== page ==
Chapter

VLSI Systems and Computations

pp 327-336

VLSI Implementations of a Reduced Instruction Set Computer

  • Daniel T. FitzpatrickAffiliated withComputer Science Division/EECS Department, University of California at Berkeley
  • , Manolis G. H. KatevenisAffiliated withComputer Science Division/EECS Department, University of California at Berkeley
  • , David A. PattersonAffiliated withComputer Science Division/EECS Department, University of California at Berkeley
  • , Zvi PeshkessAffiliated withComputer Science Division/EECS Department, University of California at Berkeley
  • , Robert W. SherburneAffiliated withComputer Science Division/EECS Department, University of California at Berkeley
  • , John K. FoderaroAffiliated withComputer Science Division/EECS Department, University of California at Berkeley
  • , Howard A. LandmanAffiliated withComputer Science Division/EECS Department, University of California at Berkeley
  • , James B. PeekAffiliated withComputer Science Division/EECS Department, University of California at Berkeley
  • , Carlo H. SéquinAffiliated withComputer Science Division/EECS Department, University of California at Berkeley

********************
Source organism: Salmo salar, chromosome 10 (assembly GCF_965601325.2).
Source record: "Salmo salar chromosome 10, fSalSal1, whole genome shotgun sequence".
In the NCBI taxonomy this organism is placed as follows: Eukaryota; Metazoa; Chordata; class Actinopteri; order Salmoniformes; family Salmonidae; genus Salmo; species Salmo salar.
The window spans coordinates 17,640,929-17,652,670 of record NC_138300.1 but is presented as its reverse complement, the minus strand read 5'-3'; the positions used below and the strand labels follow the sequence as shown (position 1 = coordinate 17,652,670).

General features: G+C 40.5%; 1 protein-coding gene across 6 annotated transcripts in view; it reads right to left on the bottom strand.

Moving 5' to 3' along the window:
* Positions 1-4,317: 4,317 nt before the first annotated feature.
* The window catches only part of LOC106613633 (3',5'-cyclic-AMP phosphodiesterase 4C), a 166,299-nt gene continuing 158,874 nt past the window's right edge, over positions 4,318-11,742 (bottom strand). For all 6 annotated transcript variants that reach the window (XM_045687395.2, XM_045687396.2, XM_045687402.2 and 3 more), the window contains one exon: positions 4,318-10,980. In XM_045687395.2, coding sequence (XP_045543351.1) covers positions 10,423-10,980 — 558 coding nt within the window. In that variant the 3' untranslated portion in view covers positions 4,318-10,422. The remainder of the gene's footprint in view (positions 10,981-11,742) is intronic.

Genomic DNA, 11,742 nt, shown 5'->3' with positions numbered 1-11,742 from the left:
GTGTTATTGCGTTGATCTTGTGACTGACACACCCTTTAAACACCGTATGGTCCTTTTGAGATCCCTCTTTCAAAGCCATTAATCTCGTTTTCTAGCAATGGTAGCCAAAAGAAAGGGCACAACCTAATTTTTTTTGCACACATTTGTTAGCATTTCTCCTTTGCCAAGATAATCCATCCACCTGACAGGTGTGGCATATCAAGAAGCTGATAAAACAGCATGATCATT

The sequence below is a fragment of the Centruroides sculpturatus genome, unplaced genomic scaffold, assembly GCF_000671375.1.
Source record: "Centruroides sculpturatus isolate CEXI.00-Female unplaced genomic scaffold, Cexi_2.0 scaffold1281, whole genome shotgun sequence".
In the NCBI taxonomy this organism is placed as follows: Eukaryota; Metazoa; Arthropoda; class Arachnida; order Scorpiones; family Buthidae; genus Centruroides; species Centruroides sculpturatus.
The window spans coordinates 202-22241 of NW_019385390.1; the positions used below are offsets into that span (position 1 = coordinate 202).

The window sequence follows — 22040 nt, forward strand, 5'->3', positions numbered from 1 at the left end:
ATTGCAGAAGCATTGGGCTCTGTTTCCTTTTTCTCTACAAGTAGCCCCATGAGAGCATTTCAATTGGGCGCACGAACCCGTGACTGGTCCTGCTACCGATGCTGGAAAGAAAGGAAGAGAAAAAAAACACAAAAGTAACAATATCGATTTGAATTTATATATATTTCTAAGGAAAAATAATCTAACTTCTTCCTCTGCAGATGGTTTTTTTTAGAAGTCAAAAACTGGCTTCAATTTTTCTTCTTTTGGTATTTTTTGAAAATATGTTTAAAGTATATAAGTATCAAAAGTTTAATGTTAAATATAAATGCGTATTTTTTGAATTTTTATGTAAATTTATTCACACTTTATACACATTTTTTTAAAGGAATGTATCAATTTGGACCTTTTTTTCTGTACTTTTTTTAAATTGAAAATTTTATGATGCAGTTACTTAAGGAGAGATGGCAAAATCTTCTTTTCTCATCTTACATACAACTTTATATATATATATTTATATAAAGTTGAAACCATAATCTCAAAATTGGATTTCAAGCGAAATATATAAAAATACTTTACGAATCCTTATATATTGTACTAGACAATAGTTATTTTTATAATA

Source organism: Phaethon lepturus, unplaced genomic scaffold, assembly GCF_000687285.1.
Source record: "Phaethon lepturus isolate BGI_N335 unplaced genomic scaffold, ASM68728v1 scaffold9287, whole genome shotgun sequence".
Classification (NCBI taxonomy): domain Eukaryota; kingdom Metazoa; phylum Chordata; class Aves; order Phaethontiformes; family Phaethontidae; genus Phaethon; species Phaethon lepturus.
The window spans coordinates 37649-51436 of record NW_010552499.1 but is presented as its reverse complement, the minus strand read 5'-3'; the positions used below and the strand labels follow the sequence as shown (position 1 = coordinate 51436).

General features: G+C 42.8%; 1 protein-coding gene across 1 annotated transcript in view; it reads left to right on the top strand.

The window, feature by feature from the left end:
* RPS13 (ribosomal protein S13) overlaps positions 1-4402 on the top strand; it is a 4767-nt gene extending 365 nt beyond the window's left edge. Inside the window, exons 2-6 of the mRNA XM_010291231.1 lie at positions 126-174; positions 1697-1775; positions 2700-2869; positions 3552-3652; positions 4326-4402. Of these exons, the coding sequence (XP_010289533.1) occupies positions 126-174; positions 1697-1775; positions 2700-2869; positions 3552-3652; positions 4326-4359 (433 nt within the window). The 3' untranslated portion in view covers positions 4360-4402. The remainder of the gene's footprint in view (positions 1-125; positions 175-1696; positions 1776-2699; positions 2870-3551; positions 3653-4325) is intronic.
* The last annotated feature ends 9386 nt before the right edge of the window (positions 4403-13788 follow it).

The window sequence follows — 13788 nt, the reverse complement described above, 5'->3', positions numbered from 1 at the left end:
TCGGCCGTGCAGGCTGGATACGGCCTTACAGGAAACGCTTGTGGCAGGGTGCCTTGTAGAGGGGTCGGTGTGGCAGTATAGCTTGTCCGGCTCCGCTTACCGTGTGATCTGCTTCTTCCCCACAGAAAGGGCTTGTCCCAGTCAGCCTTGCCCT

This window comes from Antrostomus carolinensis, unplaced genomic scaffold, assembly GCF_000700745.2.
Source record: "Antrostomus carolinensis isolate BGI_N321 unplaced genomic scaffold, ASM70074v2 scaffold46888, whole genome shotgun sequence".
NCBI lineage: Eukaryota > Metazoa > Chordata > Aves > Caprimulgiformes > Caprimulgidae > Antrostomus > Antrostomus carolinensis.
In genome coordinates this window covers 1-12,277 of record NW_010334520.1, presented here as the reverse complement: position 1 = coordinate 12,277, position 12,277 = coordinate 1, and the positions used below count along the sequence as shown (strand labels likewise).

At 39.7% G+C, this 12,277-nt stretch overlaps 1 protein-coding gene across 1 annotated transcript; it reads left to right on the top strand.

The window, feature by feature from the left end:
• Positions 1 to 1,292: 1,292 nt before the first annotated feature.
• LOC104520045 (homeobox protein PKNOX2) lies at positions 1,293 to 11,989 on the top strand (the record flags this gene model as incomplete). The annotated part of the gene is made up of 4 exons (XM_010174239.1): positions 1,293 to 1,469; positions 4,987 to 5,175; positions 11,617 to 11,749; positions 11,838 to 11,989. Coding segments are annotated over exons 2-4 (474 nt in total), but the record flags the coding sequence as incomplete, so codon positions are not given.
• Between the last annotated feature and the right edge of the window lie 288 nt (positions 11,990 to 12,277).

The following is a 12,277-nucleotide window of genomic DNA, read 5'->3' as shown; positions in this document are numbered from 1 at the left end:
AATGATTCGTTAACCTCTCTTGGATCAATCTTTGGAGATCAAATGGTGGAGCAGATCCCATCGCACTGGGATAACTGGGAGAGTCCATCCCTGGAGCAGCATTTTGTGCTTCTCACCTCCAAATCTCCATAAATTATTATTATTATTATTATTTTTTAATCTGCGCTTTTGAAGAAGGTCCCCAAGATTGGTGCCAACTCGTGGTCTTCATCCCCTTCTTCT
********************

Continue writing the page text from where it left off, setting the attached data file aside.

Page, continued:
• , Korbin S. Van DykeAffiliated withComputer Science Division/EECS Department, University of California at Berkeley

* Final gross prices may vary according to local VAT.

Get Access

Abstract

A general trend in computers today is to increase the complexity of architectures commensurate with the increasing potential of implementation technologies. Consequences of this complexity are increased design time, more design errors, inconsistent implementations, and the delay of single chip implementation[7]. The Reduced Instruction Set Computer (RISC) Project investigates a VLSI alternative to this trend. Our initial design is called RISC I.